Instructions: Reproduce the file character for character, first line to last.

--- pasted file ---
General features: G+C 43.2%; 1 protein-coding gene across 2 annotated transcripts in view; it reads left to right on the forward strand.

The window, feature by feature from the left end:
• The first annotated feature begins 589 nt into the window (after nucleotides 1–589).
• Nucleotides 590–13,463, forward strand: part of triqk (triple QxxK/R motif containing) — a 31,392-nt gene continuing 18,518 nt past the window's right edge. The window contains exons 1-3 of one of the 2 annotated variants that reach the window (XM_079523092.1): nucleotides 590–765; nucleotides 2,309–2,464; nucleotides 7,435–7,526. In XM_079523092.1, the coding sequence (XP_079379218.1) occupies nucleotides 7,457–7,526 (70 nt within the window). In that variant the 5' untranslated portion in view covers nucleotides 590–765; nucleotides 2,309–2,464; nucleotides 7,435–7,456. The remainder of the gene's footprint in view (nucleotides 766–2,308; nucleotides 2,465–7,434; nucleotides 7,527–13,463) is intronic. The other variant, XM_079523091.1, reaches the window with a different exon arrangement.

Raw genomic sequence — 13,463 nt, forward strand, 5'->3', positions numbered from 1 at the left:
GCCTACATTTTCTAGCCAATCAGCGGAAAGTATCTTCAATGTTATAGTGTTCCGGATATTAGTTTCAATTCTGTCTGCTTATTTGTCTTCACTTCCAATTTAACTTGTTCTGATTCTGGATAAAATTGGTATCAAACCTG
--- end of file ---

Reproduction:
General features: G+C 43.2%; 1 protein-coding gene across 2 annotated transcripts in view; it reads left to right on the forward strand.

The window, feature by feature from the left end:
• The first annotated feature begins 589 nt into the window (after nucleotides 1–589).
• Nucleotides 590–13,463, forward strand: part of triqk (triple QxxK/R motif containing) — a 31,392-nt gene continuing 18,518 nt past the window's right edge. The window contains exons 1-3 of one of the 2 annotated variants that reach the window (XM_079523092.1): nucleotides 590–765; nucleotides 2,309–2,464; nucleotides 7,435–7,526. In XM_079523092.1, the coding sequence (XP_079379218.1) occupies nucleotides 7,457–7,526 (70 nt within the window). In that variant the 5' untranslated portion in view covers nucleotides 590–765; nucleotides 2,309–2,464; nucleotides 7,435–7,456. The remainder of the gene's footprint in view (nucleotides 766–2,308; nucleotides 2,465–7,434; nucleotides 7,527–13,463) is intronic. The other variant, XM_079523091.1, reaches the window with a different exon arrangement.

Raw genomic sequence — 13,463 nt, forward strand, 5'->3', positions numbered from 1 at the left:
GCCTACATTTTCTAGCCAATCAGCGGAAAGTATCTTCAATGTTATAGTGTTCCGGATATTAGTTTCAATTCTGTCTGCTTATTTGTCTTCACTTCCAATTTAACTTGTTCTGATTCTGGATAAAATTGGTATCAAACCTG